Preserving Charleston’s urban core was the main topic of discussion during the presentation of the city’s 90-day hotel study at Tuesday’s City Council meeting. Conducted by the Planning Department, traffic engineers, and the College of Charleston Office of Tourism Analysis, the study is intended to guide city officials in deciding how best to manage Charleston’s booming hotel industry.
There are currently 4,930 hotel rooms existing or under construction on the peninsula, with an additional 731 rooms recently approved. According to Jacob Lindsey with the city’s Planning Department, Charleston saw a plummet in the number of new hotels added between 2003-2012, which led to pent-up demand and the current spike in construction. The city saw 400 new hotel rooms added in 2015 and more than 1,300 rooms are expected to pop up over the next four years. With this increase in mind, Lindsey says Charleston has to be careful of not reaching a tipping point in terms of development downtown. Currently, the city averages about 14 hotel rooms per 100 residents, ranking alongside San Francisco, but as that number changes, so too does the makeup of a city.
“We are in kind of a middle group with San Francisco and Virginia Beach, where we are kind of low, but we don’t want to tip into the Savannah, New Orleans, Old Quebec City category where we become a true tourist destination with less real urbanism,” said Lindsey. “This gives us pause that, in fact, we need to be very vigilant about what we are doing.”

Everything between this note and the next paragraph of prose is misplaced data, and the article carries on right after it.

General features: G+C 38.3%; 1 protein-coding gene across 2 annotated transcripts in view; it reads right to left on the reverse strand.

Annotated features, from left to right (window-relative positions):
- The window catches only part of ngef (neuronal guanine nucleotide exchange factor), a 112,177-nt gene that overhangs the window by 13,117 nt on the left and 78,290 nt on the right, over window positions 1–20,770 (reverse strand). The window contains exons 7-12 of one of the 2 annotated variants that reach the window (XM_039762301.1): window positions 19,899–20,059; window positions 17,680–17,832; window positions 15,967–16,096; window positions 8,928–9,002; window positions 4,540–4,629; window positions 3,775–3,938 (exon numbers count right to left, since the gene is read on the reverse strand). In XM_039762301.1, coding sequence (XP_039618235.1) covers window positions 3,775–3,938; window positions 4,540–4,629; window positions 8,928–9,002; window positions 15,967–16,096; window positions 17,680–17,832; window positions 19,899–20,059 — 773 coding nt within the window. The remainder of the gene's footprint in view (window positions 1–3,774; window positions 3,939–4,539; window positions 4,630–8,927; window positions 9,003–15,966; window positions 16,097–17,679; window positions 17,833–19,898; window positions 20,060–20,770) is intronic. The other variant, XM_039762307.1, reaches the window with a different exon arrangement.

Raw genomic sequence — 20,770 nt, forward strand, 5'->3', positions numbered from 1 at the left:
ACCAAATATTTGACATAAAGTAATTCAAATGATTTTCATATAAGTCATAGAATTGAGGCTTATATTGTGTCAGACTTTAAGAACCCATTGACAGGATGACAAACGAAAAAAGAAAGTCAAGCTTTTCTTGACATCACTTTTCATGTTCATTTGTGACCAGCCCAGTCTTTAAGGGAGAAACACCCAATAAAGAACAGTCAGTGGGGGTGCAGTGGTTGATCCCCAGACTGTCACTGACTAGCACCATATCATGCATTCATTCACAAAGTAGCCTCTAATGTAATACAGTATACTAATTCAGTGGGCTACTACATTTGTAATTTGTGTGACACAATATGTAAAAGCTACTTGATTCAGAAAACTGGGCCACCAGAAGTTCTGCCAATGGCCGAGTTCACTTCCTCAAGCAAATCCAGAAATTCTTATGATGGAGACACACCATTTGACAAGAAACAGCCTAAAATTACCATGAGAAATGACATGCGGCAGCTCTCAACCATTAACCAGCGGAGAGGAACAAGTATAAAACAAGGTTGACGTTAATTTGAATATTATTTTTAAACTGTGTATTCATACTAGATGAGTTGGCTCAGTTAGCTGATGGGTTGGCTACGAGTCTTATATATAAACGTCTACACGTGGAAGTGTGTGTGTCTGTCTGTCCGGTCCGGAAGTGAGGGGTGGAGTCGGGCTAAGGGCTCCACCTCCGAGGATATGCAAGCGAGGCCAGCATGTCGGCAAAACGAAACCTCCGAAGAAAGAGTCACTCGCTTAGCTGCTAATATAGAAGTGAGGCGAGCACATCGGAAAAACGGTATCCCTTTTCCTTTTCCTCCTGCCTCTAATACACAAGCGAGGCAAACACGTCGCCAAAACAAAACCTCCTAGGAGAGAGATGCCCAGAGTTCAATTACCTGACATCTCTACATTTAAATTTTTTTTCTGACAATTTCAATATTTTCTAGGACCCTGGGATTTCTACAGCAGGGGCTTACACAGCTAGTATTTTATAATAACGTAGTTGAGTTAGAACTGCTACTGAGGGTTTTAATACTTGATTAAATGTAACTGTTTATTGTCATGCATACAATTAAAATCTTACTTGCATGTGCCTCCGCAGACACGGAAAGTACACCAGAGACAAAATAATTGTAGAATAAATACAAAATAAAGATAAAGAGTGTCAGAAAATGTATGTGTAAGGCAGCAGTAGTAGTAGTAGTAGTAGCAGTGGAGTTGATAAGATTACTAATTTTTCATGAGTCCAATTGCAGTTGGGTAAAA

City Council will receive a finalized draft of the study’s findings and are expected to discuss any possible changes to Charleston’s ordinances in June. The key findings of the study included recommendations to require hotels to provide more parking or transportation options for employees. Examples of this include discounted parking rates for workers, as well as designated remote parking lots with transit services to their place of employment. In addition to providing access to parking, the study also presents a few possible restrictions for hotel developers hoping to set up shop on the peninsula.
“We know we need to do more to achieve a balance of uses downtown. That means we don’t want to become just a tourist destination. We’re considering a prohibition of the displacement of offices and ground-level retail,” said Lindsey. “So on King Street and our main walking streets, a hotel could not come in, buy what used to be a storefront, and turn it into just a hotel lobby. They need to maintain the great walking character of our main commercial streets.”